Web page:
Good neighbours pit their wits

SILVERSTONE ALMANACK
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The Independent Online
ONE of the greatest challenges facing grand prix teams is logistics: how to transport cars, engines, spares and personnel thousands of miles to each grand prix and still have every nut and bolt to hand at a moment's notice. Much of a grand prix mechanic's life is therefore spent packing and unpacking, sitting on aeroplanes or sweltering in trucks. This is perhaps why the lads from the Jordan team were looking so happy on Thursday evening, the night before official qualifying for the British Grand Prix started. While the other teams had travelled from as far away as Hinwil in Switzerland and Faenza in Italy, the Jordan factory is over the road.

So down the pit lane they strolled at 6pm, unpacking complete, laughing and joking and exchanging wisecracks with the staff of other teams, who still had some catching up to do. We'd arrived to spend two days with Jordan expecting hours of unremitting moonlit toil, so an early night was an unexpected bonus. But the sauce bottles laid out ready for breakfast reminded us that tomorrow was going to be a long day.

Breakfast was early: the mechanics were back on the track at 7am, and half an hour later sat down to bacon and eggs under the canopy next to the team bus in the paddock. Chris Lees and Henny Collins, the Jordan chefs, served two sittings: one lot for the mechanics, and another for the rest of the team, guests and hangers-on.

There was barely time to digest before the cars were due on the track. It is a short walk from the team bus to the pit, but the change in atmosphere is extraordinary. Around the bus, the mood is one of relaxed bonhomie. In the pit, everyone goes about their business with deadly seriousness and total concentration.

It is spooky for the outsider: the team appear to operate in silence. Not that it's quiet - the noise a grand prix car makes when it is fired up is physically painful, not just to the ears. The mechanics all wear headsets and communicate with each other and the drivers by radio because of the racket. But their synchronised movements suggest that some telepathy is involved as well.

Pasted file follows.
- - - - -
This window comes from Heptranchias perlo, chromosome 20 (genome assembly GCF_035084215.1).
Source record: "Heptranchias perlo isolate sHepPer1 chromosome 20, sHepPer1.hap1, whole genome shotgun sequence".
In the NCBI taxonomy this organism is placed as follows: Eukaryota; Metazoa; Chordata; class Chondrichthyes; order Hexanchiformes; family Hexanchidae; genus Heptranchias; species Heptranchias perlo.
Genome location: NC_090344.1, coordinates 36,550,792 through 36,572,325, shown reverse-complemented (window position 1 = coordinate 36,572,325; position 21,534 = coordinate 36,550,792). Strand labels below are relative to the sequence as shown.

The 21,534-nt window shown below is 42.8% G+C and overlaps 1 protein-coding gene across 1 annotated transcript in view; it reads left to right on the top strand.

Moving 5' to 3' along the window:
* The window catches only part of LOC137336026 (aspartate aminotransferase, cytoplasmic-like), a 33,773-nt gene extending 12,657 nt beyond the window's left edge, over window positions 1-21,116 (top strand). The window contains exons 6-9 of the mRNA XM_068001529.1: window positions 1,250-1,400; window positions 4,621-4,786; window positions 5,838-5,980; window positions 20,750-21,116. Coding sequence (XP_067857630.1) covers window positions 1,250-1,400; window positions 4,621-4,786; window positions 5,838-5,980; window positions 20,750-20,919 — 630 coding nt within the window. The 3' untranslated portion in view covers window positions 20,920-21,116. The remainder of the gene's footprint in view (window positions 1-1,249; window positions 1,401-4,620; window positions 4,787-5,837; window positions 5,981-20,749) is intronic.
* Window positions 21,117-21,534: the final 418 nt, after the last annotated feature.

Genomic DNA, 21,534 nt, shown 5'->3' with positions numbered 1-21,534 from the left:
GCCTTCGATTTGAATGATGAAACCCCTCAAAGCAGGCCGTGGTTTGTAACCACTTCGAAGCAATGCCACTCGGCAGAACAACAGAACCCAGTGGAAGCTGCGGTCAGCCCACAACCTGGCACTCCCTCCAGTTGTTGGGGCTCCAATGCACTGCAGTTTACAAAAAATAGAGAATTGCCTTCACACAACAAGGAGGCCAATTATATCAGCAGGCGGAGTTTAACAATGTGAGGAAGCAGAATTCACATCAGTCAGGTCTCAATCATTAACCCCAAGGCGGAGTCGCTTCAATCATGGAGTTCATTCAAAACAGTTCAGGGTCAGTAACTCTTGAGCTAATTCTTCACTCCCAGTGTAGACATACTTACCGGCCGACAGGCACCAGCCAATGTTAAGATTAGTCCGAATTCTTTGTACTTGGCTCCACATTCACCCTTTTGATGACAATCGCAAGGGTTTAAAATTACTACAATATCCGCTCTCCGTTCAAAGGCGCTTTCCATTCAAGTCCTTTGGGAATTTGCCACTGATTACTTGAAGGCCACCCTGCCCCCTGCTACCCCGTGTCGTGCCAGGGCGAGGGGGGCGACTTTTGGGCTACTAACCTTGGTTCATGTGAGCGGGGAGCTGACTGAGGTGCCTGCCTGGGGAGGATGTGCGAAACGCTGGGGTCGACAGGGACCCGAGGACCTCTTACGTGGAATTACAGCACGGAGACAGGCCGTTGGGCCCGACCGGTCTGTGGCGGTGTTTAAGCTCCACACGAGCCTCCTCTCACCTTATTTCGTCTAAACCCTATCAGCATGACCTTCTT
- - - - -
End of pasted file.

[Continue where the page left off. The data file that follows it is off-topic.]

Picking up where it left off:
The early-morning warm-up session is intended to allow teams to get to know the track. But Jordan hardly needed to do that: they test at Silverstone week in and week out. Instead, the drivers, Rubens Barrichello from Brazil and the Irishman Eddie Irvine, used the session to try out minor modifications. Every time the cars returned to the pits, the mechanics fell on them to fine-tune them to the drivers' requirements: Barrichello wanted his suspension tinkered with; Irvine tried an extra flap on a wing.

The two are difficult to split on the track, and have a similarly laid- back approach to life once out of their cars. Barrichello is impish and affable, and passes the time chatting with Brazilian supporters at the back of the garage. Irvine, for all his mercurial reputation, is happy to shoot the breeze with team supporters: the singer Chris Rea, a long- time Jordan fan, often had the ear of "Fast Eddie".

Between the end of the warm-up session and the first timed practice the mechanics stripped down both cars and polished every surface with meticulous care. Meanwhile, back at the bus, the team owner, Eddie Jordan, was hosting a lunch for sponsors and supporters. Jordan, other F1 people like to say, "could sell heaven to the angels", and he was on great form as he dispensed the Mouton Cadet 1991 and explained to a wealthy-looking chap in a suit the way the team operated. A smoothness contest between Jordan and one of his much-polished cars would be a close-run thing.

Then it was all back to the pit for the first official timed qualifying session. Irvine and Barrichello wound up seventh and ninth respectively: "Not bad," John Walton, the team manager, told us. "We can find a bit more pace."

The mechanics finally had a chance for a break. "We need the rest," Tim Gulland said. "We got here at seven and most of us went out to the Aussie bar in Northampton last night." He leant on a pile of tyres. "Now we've got engine changes so we'll be here until eight or nine this evening." It may be their home fixture, but nobody at Jordan gets home early.

FOR last year's grand prix we stayed at the gloriously eccentric Wicken Country Hotel, a little chunk of Northamptonshire that is forever Japan. We returned last week. Also staying was the charming Tyrrell driver Ukyo Katayama, a friend of the hotel's owner, Mr Sato. Long after Katayama had retired, Sato appeared in the lounge. "I go to fetch a curry," he said. "You come for drive?" No, no, we said. We're off to bed. But he was insistent: "We take Mr Katayama's car." He led us to an outrageously bewinged Toyota sports job. "He says it's all right." It was hair-raising. Sato is a dab hand with the raw fish, but he's not much of a driver. At one point he managed to switch the headlights off at 140mph, and he never got the hang of the gears. As we lurched back into the hotel drive with the fastest takeaway in local history, Sato sighed. "Next year," he said, "I hope they give Mr Katayama an automatic."

ON Thursday evening Damon Hill was entertaining David Coulthard with the story of his encounter with the Batmobile at the Harrods sale during the week. "It's an absolutely fantastic car," he said, passing around the snaps, "but when I pressed the ignition switch, nothing happened." Let us hope he avoids a similar caper today.

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